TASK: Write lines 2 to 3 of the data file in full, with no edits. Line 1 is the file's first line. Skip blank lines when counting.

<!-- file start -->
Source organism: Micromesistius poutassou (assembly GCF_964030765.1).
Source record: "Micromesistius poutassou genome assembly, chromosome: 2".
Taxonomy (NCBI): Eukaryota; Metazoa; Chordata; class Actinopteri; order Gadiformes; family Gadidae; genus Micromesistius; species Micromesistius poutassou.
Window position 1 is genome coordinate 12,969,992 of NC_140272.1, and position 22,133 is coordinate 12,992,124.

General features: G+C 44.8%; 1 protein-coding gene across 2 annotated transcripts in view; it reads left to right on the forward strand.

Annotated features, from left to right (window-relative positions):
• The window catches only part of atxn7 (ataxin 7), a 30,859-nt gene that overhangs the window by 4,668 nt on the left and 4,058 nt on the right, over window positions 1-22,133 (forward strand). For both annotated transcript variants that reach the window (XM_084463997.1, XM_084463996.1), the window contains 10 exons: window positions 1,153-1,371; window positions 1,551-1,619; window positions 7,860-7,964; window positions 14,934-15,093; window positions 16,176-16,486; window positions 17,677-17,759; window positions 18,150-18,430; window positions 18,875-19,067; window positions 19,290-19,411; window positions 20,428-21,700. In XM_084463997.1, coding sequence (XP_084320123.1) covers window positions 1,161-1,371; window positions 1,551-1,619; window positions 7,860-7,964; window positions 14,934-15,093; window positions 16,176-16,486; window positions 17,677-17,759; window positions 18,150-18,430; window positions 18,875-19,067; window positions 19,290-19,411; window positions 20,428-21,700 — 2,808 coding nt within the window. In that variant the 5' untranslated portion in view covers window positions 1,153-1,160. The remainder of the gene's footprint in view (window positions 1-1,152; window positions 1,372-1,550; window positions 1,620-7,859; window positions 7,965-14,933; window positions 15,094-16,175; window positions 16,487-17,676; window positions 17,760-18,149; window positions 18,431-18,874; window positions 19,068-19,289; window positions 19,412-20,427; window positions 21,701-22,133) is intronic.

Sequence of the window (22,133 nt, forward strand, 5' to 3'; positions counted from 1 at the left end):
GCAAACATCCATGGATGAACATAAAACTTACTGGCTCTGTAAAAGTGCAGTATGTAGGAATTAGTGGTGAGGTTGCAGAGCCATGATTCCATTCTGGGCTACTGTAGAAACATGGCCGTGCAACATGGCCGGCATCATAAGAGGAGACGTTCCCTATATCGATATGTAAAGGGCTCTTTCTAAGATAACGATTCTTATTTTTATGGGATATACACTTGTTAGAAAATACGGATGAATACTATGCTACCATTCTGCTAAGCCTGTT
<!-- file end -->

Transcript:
Source record: "Micromesistius poutassou genome assembly, chromosome: 2".
Taxonomy (NCBI): Eukaryota; Metazoa; Chordata; class Actinopteri; order Gadiformes; family Gadidae; genus Micromesistius; species Micromesistius poutassou.